FDA approves Pfizer's new nasal spray treatment for migraines
Nearly 40 million Americans suffer from migraines, health experts say.
The U.S. Food and Drug Administration has approved Pfizer's newest drug on the migraine market, Zavzpret (zavegepant) -- the first and only migraine treatment of its kind to be offered in nasal spray.
The drug has shown in clinical trial data to provide rapid pain relief in as fast as 15 minutes for migraine sufferers, with relief lasting up to 48 hours, Pfizer said.
Migraines are one of the most common debilitating medical conditions, said Dr. Leah Croll, a board-certified neurologist at the Lewis Katz School of Medicine at Temple University. Nearly 40 million Americans suffer from migraines, according to the National Headache Foundation.
"They often interfere with daily functioning, keeping patients away from their work and unable to enjoy time with their loved ones. The faster we can bring relief to people suffering with a migraine attack, the sooner we can give them back that lost time," Croll told ABC News.
According to the National Institute of Neurological Disorders and Stroke, migraines are a type of headache caused by activation of nerve fibers in the wall of brain blood vessels that cause recurrent attacks of moderate to severe throbbing and pulsating pain. CGRP, short for calcitonin gene-related peptide, is a chemical messenger in the brain that plays a role in pain modulation and inflammation.
Zavzpret works by blocking CGRP's signals, according to Pfizer.
At least 60% of migraine sufferers also experience nausea, making pills difficult to swallow. By the time you take a pill, it's often too late to quash a migraine because the digestive system shuts down, said Dr. Kate Mullin, a board-certified neurologist at the New England Institute for Neurology and Headache who helped conduct the trial for Zavzpret.
"You can't absorb oral medications when you've got what's called gastroparesis of migraine. Your gut pretty much falls asleep and is not in a place to absorb medications effectively for many migraine sufferers. A nasal spray helps bypass the gut altogether to optimize absorption," Mullin told ABC News.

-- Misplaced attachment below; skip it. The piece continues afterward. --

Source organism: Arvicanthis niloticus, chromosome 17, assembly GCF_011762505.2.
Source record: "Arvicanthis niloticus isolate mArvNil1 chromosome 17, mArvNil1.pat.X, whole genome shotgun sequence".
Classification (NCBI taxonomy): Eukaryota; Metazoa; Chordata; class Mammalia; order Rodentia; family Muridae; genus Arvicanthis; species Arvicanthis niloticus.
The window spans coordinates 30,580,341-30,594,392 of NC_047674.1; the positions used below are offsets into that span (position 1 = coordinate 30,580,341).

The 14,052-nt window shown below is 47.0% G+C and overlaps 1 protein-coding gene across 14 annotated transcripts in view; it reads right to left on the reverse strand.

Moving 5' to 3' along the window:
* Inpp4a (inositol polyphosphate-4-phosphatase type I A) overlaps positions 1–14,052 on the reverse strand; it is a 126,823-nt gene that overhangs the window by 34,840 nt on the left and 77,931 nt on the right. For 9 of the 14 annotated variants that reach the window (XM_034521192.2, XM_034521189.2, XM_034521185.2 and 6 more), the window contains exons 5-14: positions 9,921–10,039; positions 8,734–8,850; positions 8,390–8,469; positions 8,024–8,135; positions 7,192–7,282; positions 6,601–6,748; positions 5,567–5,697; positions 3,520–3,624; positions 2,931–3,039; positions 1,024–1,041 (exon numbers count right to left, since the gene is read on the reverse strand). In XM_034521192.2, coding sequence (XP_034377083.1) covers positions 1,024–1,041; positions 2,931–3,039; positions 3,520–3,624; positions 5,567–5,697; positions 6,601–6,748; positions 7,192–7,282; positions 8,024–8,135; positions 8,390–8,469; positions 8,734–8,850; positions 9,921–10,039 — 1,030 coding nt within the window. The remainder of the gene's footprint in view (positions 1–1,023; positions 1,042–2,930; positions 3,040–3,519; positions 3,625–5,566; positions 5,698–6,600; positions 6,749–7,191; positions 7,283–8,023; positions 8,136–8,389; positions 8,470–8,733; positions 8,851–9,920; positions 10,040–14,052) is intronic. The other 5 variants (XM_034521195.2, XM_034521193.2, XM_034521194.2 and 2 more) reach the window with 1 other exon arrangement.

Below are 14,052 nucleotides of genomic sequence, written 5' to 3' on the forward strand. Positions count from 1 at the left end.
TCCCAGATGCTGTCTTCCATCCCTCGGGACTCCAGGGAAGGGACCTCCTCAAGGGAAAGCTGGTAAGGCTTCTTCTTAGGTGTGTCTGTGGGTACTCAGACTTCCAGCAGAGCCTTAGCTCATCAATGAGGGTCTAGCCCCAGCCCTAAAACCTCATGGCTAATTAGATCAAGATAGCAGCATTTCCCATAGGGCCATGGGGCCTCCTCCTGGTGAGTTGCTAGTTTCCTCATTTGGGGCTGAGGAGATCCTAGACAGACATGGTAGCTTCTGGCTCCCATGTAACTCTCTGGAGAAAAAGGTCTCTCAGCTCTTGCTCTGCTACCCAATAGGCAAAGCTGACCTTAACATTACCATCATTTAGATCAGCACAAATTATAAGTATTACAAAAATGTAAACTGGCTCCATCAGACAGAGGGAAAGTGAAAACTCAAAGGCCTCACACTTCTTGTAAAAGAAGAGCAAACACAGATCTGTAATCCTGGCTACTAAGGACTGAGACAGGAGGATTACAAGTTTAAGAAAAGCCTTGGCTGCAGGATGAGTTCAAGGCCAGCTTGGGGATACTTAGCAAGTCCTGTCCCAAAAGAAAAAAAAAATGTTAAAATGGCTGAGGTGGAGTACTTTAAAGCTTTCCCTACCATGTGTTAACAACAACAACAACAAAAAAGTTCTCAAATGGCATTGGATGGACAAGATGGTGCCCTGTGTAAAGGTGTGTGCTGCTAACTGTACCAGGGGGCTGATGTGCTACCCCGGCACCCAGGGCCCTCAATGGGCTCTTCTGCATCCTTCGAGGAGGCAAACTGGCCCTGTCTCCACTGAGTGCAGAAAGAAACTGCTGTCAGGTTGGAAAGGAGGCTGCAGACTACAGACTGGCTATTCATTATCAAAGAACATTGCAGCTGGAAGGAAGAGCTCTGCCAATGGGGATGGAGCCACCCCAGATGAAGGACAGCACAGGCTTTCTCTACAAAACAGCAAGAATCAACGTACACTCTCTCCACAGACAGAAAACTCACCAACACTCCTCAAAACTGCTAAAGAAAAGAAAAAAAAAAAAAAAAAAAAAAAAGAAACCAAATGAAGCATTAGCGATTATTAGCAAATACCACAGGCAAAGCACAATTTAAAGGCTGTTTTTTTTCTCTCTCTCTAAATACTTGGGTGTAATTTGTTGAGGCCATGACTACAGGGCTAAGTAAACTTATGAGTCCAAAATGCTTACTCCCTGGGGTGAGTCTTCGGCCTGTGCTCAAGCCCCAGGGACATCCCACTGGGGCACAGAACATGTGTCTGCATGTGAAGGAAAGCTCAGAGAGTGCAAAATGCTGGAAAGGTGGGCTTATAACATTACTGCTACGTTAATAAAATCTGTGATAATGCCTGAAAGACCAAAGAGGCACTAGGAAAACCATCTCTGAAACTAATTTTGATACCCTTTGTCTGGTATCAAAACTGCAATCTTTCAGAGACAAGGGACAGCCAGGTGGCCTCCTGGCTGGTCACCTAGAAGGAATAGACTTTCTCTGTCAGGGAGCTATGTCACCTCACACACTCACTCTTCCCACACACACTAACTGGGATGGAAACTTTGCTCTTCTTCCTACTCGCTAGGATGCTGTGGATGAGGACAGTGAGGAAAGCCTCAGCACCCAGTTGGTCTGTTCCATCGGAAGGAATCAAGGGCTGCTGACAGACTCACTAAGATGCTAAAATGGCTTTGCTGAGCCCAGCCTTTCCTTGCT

Currently, the other non-pill rapid migraine relief medications on the market are in injection form and a nasal spray, but those are a class of medication known as triptans.
"If you have the option of a nasal spray or an injection to stop your headache and you're already miserable, doing an injection is the last thing you want to do. The nasal spray is far more appealing," Mullin said.
Unlike triptans, there is no current evidence that CGRP-related medications can't be used in people who have problems with their blood vessels, including people with coronary artery disease, according to Mullin.
Data from the trial doesn't show evidence of rebound headaches or medication overuse headaches — headaches ironically caused by using migraine medication too often — another added benefit of this formulation, Mullin said.
The most common side effect experienced by participants in the trial was a temporarily altered sense of taste known as dysgeusia, experienced in about 20% of the nasal spray users, she said.
If you are experiencing frequent or abnormally painful headaches, experts say to talk with your doctor.
According to Dr. Croll, "Anytime someone is experiencing headaches that are interfering with their ability to function normally, in their regular life, they should talk to a neurologist about what the treatment options are."
Mallory Rowley is a fourth-year medical student and a member of the ABC News Medical Unit.